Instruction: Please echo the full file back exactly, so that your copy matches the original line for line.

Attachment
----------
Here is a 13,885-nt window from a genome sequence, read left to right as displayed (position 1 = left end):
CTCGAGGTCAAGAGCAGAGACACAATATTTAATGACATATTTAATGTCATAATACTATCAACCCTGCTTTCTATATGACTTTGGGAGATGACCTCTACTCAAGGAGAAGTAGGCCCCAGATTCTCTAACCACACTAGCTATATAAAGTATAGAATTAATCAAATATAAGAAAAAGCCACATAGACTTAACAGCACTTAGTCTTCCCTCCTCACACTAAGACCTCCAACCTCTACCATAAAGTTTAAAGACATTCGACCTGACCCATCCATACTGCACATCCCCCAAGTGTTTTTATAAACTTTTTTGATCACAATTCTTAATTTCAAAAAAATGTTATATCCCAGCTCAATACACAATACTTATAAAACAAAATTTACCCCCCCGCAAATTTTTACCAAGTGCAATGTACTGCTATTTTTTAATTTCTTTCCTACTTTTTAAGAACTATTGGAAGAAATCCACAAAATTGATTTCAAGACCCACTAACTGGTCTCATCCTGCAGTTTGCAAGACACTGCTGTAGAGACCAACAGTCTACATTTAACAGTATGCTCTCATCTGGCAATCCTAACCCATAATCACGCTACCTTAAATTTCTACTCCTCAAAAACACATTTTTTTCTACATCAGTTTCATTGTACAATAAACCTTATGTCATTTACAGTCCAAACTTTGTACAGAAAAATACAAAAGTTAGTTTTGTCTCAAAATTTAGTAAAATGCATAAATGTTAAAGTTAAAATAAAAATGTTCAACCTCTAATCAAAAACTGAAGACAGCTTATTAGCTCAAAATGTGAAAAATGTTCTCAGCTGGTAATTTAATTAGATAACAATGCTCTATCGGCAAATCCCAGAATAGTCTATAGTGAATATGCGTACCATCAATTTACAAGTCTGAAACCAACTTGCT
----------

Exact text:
Here is a 13,885-nt window from a genome sequence, read left to right as displayed (position 1 = left end):
CTCGAGGTCAAGAGCAGAGACACAATATTTAATGACATATTTAATGTCATAATACTATCAACCCTGCTTTCTATATGACTTTGGGAGATGACCTCTACTCAAGGAGAAGTAGGCCCCAGATTCTCTAACCACACTAGCTATATAAAGTATAGAATTAATCAAATATAAGAAAAAGCCACATAGACTTAACAGCACTTAGTCTTCCCTCCTCACACTAAGACCTCCAACCTCTACCATAAAGTTTAAAGACATTCGACCTGACCCATCCATACTGCACATCCCCCAAGTGTTTTTATAAACTTTTTTGATCACAATTCTTAATTTCAAAAAAATGTTATATCCCAGCTCAATACACAATACTTATAAAACAAAATTTACCCCCCCGCAAATTTTTACCAAGTGCAATGTACTGCTATTTTTTAATTTCTTTCCTACTTTTTAAGAACTATTGGAAGAAATCCACAAAATTGATTTCAAGACCCACTAACTGGTCTCATCCTGCAGTTTGCAAGACACTGCTGTAGAGACCAACAGTCTACATTTAACAGTATGCTCTCATCTGGCAATCCTAACCCATAATCACGCTACCTTAAATTTCTACTCCTCAAAAACACATTTTTTTCTACATCAGTTTCATTGTACAATAAACCTTATGTCATTTACAGTCCAAACTTTGTACAGAAAAATACAAAAGTTAGTTTTGTCTCAAAATTTAGTAAAATGCATAAATGTTAAAGTTAAAATAAAAATGTTCAACCTCTAATCAAAAACTGAAGACAGCTTATTAGCTCAAAATGTGAAAAATGTTCTCAGCTGGTAATTTAATTAGATAACAATGCTCTATCGGCAAATCCCAGAATAGTCTATAGTGAATATGCGTACCATCAATTTACAAGTCTGAAACCAACTTGCT